You can check out this list of all the Adafruit CircuitPython libraries and drivers available.
The current number of CircuitPython libraries is 341!
Here’s this week’s updated CircuitPython libraries:
What’s the team up to this week?
What is the team up to this week? Let’s check in!
I fixed a regression for 7.1.0 that caused
alarm.wake_alarm to not be updated. This is the last bug we wanted to fix for 7.1.0. There are more 7.x.x bugs, but we will work on them for 7.2.0 or later.
As I write this, I am preparing the 7.1.0-rc.0 release. We would like to have 7.1.0 final available at the beginning of the new year.
I am also working on some infrastructure issues in library bundle building and in
circup. Some have been fixed, and there are a few final ones to do.
During the past week, I did some ‘custodial’ work, working with Dan to fix some problems that arose with the automatic builds of CircuitPython due to changes in libraries and packages we depend on. I also worked on some personal projects, such as the birdbath that I talked about on last week’s Show & Tell broadcast.
Adafruit NeoSlider guide was published. Otherwise, it’s been a short week, so not much else to report. Happy Holidays, everyone!
This past week, I finished updating Blinka Displayio to update the interface to CircuitPython 7. I also added typing information to everything to make it easier to know what kind of data is expected to be passed in. The plan is to do a little more restructuring so it’s more in line with CircuitPython’s layout and then let the community take it over if they want it to grow.
This week I got a bit distracted from Broadcom port work. Instead, I worked on adding sideset enable support for the RP2040’s PIO. This is needed for the UART TX example and others as well. I’m using UART TX in my Sofle split keyboard that I showed off on the Tom’s Hardware Pi Cast. This week and next are short weeks and I’ll be wrapping up the Broadcom work while kicking off CircuitPython 2022 planning.
The December MicroPython Meetup in Melbourne was pushed due to proximity to the holidays – the next one will be on January 26th – Meetup.
PyCascades is a regional PyCon in the Pacific Northwest, celebrating the west coast Python developer and user community. Our organizing team includes members of the Vancouver, Seattle, and Portland Python user groups. DATES ANNOUNCED! February 5th-6th, 2022 The conference will take place on Saturday and the first half of Sunday, with the post-conference sprints following that on Sunday afternoon. After three amazing in-person conferences and an engaging online conference, we are ready to do it again! – PyCascades 2022.
PyCon US 2022 planning is underway. The team is planning to host the event in person with an online component. April 27, 2022 – May 5, 2022. Head over to the PyCon US 2022 website for details about the conference and more information about the sponsorship program – PyCon Blog.
PyCon Italia is the Italian conference on Python. Organised by Python Italia, it is one of the more important Python conferences in Europe. With over 700 attendees, the next edition will be June 2-5, 2022 – Ticket Registration.
Send Your Events In
As for other events, with the COVID pandemic, most in-person events are postponed or cancelled. If you know of virtual events or events that may occur in the future, please let us know on Discord or on Twitter with hashtag #CircuitPython.
20211225 is the latest CircuitPython library bundle.
Call for help – Translating CircuitPython is now easier than ever!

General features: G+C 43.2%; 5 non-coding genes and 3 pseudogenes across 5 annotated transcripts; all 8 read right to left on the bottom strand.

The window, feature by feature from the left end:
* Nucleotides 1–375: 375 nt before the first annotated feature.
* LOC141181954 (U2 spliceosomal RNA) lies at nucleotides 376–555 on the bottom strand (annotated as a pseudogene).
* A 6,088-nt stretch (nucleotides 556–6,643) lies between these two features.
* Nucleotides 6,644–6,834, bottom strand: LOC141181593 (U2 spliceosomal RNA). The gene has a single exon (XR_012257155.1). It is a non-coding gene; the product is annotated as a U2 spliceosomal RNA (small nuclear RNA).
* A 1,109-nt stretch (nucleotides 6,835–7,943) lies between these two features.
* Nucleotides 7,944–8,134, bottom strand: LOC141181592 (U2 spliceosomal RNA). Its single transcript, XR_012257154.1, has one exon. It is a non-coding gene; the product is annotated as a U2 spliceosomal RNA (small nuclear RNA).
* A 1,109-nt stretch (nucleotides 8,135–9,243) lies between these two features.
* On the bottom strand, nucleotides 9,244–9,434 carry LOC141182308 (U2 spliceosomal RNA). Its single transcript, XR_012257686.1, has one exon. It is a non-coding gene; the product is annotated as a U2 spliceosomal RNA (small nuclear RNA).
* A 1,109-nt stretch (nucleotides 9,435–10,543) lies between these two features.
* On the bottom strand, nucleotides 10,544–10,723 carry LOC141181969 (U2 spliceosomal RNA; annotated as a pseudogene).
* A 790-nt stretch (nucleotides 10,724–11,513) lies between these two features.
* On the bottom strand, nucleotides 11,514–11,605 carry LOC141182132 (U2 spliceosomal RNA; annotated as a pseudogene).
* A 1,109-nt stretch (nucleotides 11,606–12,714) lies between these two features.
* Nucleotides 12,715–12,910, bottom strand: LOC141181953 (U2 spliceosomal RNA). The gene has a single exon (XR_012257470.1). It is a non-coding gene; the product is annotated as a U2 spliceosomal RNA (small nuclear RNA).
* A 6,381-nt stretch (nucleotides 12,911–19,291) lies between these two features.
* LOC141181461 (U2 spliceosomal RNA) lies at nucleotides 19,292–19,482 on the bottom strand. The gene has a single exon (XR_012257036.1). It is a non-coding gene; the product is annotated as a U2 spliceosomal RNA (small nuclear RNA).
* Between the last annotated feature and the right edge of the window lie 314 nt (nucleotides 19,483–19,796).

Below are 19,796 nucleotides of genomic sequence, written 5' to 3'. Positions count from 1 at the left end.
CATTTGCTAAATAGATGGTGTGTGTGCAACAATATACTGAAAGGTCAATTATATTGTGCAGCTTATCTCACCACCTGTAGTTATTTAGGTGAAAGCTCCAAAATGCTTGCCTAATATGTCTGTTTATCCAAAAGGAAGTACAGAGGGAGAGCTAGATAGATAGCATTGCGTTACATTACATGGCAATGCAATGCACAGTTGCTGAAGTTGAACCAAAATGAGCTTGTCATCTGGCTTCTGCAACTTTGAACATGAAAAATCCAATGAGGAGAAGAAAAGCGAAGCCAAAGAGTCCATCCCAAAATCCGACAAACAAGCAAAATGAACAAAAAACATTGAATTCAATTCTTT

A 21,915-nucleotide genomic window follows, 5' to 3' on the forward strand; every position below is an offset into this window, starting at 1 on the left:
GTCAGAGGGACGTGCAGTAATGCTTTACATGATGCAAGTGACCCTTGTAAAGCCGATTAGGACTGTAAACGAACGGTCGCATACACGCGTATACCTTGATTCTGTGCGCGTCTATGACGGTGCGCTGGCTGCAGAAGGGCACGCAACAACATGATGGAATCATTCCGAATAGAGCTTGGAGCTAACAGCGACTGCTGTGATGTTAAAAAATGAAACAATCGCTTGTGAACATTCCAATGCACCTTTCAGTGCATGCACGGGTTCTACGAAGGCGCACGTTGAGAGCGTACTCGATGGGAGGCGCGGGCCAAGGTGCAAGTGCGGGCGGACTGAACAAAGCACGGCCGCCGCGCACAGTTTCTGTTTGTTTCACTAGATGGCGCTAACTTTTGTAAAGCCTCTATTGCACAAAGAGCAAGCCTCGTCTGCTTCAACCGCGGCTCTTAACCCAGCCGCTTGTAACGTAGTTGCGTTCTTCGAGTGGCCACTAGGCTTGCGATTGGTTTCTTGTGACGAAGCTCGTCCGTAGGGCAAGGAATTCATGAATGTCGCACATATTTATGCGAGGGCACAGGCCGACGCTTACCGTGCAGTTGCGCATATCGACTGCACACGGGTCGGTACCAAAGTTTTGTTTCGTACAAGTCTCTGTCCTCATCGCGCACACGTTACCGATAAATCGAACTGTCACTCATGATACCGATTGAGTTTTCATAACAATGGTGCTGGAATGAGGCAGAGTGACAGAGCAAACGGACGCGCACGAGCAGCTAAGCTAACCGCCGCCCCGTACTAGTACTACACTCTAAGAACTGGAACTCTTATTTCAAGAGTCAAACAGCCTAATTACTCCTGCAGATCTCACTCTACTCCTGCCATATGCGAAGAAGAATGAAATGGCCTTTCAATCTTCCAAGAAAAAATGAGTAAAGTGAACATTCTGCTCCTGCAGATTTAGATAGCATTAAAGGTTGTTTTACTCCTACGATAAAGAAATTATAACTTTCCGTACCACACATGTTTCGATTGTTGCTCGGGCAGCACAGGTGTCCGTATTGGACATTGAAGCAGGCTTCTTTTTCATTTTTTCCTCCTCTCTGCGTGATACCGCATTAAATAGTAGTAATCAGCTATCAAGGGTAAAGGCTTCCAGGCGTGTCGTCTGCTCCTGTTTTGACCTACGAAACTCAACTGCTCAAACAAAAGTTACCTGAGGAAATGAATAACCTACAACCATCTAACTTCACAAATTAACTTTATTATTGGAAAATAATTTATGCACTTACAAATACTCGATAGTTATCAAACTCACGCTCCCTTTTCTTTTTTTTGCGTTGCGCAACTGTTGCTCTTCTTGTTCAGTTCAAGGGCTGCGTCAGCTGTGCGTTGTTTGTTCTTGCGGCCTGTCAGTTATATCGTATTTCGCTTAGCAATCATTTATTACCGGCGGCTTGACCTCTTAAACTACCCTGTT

One important feature of CircuitPython is translated control and error messages.
With the help of fellow open source project Weblate, we’re making it even easier to add or improve translations.
Sign in with an existing account such as GitHub, Google or Facebook and start contributing through a simple web interface. No forks or pull requests needed!
As always, if you run into trouble join us on Discord, we’re here to help.
jobs.adafruit.com – Find a dream job, find great candidates!
jobs.adafruit.com has returned and folks are posting their skills (including CircuitPython) and companies are looking for talented makers to join their companies – from Digi-Key, to Hackaday, Micro Center, Raspberry Pi and more.
Job of the Week
Remote Instructor for Summer Engineering Program – Bluestamp Engineering – Adafruit Jobs Board.
The Adafruit Discord community, where we do all our CircuitPython development in the open, reached over 32,364 humans, thank you! Adafruit believes Discord offers a unique way for CircuitPython folks to connect. Join today at https://adafru.it/discord.
ICYMI – In case you missed it
The wonderful world of Python on hardware! This is our Python video-newsletter-podcast! The news comes from the Python community, Discord, Adafruit communities and more and is reviewed on ASK an ENGINEER Wednesdays. The complete Python on Hardware weekly videocast playlist is here.
Weekly community chat on Adafruit Discord server CircuitPython channel – Audio / Podcast edition – Audio from the Discord chat space for CircuitPython, meetings are usually Mondays at 2pm ET, this is the audio version on iTunes, Pocket Casts, Spotify, and XML feed.
And lastly, we are working up a one-spot destination for all things podcast-able here – podcasts.adafruit.com
Codecademy “Learn Hardware Programming with CircuitPython”
Codecademy, an online interactive learning platform used by more than 45 million people, has teamed up with Adafruit to create a coding course, “Learn Hardware Programming with CircuitPython”. The course is now available in the Codecademy catalog.
The CircuitPython Weekly Newsletter is a CircuitPython community-run newsletter emailed every Tuesday. The complete archives are here. It highlights the latest CircuitPython related news from around the web including Python and MicroPython developments. To contribute, edit next week’s draft on GitHub and submit a pull request with the changes. You may also tag your information on Twitter with #CircuitPython.